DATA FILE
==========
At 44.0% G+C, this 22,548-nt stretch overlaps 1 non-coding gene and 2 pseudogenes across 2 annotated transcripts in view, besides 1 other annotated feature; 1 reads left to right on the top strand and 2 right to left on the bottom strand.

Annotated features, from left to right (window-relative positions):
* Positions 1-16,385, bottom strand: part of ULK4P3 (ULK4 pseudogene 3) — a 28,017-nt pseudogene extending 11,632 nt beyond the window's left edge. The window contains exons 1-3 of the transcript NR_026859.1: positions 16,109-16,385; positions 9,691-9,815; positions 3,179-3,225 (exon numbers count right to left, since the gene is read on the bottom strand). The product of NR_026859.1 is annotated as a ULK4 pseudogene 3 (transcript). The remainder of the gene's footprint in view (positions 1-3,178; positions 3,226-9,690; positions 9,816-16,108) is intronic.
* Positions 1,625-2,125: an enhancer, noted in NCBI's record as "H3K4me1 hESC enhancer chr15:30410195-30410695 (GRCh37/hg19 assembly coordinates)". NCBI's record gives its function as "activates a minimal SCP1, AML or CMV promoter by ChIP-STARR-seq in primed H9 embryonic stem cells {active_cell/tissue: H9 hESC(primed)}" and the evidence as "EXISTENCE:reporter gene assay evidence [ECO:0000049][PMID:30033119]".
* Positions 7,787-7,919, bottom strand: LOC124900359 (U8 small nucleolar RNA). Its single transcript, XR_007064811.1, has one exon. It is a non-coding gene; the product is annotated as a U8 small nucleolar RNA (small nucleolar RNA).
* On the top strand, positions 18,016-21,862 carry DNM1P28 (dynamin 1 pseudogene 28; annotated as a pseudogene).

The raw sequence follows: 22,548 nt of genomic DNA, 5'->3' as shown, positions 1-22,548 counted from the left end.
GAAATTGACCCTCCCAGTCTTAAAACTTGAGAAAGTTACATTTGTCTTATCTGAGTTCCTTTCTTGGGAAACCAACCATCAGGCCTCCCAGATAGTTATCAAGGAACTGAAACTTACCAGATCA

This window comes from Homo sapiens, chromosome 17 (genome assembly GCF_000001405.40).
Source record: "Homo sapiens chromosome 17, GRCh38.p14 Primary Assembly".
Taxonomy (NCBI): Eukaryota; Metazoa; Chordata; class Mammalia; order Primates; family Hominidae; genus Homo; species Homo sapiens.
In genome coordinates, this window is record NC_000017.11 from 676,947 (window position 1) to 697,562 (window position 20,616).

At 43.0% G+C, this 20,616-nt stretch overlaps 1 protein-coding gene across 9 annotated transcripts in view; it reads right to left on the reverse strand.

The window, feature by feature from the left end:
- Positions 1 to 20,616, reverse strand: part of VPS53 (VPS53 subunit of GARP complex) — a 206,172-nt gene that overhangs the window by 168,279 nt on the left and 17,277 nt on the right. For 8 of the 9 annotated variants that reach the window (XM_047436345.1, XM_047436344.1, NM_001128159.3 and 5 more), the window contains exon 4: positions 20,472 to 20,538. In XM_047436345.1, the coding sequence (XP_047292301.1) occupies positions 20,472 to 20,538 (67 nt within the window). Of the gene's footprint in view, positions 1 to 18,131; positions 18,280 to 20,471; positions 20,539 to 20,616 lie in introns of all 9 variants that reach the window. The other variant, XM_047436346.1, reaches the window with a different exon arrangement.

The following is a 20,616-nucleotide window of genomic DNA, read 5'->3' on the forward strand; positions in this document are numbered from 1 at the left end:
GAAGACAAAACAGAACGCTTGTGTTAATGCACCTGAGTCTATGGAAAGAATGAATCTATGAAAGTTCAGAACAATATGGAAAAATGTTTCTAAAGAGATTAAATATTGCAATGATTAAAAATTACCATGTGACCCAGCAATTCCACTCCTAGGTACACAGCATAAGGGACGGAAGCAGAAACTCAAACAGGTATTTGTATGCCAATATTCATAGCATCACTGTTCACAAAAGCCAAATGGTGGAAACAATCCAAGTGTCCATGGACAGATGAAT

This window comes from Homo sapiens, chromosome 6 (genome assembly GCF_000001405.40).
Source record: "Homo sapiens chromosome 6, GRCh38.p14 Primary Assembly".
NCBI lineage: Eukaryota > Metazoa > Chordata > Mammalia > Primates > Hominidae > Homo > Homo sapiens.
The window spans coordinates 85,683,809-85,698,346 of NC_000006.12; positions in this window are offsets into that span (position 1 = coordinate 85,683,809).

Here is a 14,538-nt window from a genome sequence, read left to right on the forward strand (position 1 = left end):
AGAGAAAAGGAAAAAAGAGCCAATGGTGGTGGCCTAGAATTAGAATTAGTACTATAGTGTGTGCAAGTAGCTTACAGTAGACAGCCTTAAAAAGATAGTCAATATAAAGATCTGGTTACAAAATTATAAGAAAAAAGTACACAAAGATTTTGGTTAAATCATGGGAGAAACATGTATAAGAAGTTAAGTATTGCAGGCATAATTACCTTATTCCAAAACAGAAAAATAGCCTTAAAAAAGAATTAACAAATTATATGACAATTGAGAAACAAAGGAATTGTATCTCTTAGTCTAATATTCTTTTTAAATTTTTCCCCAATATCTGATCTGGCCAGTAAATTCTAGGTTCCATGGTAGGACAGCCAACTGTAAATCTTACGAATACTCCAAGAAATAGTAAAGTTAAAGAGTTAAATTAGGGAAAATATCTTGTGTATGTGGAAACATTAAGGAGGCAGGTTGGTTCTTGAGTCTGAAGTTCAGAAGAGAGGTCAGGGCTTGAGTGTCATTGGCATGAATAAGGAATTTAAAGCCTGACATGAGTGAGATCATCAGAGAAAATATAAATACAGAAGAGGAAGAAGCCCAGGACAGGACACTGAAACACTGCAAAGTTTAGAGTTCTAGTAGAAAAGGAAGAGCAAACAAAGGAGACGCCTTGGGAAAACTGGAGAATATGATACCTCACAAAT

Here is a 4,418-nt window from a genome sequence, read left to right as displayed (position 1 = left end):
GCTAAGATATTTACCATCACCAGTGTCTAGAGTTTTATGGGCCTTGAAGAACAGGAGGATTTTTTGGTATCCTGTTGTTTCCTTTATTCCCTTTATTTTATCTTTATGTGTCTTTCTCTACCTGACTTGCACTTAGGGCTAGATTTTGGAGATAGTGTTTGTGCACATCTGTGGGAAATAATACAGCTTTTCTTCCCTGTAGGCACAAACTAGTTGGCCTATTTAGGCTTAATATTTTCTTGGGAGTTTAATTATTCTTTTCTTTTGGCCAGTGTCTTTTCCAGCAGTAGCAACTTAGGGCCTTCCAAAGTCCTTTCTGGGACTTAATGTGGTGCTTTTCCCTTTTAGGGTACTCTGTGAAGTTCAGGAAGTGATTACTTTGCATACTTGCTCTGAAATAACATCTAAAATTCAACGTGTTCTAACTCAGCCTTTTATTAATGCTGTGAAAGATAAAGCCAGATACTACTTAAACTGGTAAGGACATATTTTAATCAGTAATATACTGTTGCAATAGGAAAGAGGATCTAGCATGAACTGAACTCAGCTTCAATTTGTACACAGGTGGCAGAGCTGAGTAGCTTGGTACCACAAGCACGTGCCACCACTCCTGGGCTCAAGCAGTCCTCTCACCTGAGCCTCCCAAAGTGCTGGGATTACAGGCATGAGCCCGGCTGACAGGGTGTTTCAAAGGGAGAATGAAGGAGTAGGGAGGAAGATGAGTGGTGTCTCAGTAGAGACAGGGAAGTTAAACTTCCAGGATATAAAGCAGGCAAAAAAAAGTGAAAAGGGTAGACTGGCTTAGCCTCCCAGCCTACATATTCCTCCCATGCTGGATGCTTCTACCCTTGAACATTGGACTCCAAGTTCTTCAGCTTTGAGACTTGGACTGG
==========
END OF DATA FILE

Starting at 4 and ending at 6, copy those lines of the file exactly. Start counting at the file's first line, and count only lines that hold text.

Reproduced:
* Positions 1,625-2,125: an enhancer, noted in NCBI's record as "H3K4me1 hESC enhancer chr15:30410195-30410695 (GRCh37/hg19 assembly coordinates)". NCBI's record gives its function as "activates a minimal SCP1, AML or CMV promoter by ChIP-STARR-seq in primed H9 embryonic stem cells {active_cell/tissue: H9 hESC(primed)}" and the evidence as "EXISTENCE:reporter gene assay evidence [ECO:0000049][PMID:30033119]".
* Positions 7,787-7,919, bottom strand: LOC124900359 (U8 small nucleolar RNA). Its single transcript, XR_007064811.1, has one exon. It is a non-coding gene; the product is annotated as a U8 small nucleolar RNA (small nucleolar RNA).
* On the top strand, positions 18,016-21,862 carry DNM1P28 (dynamin 1 pseudogene 28; annotated as a pseudogene).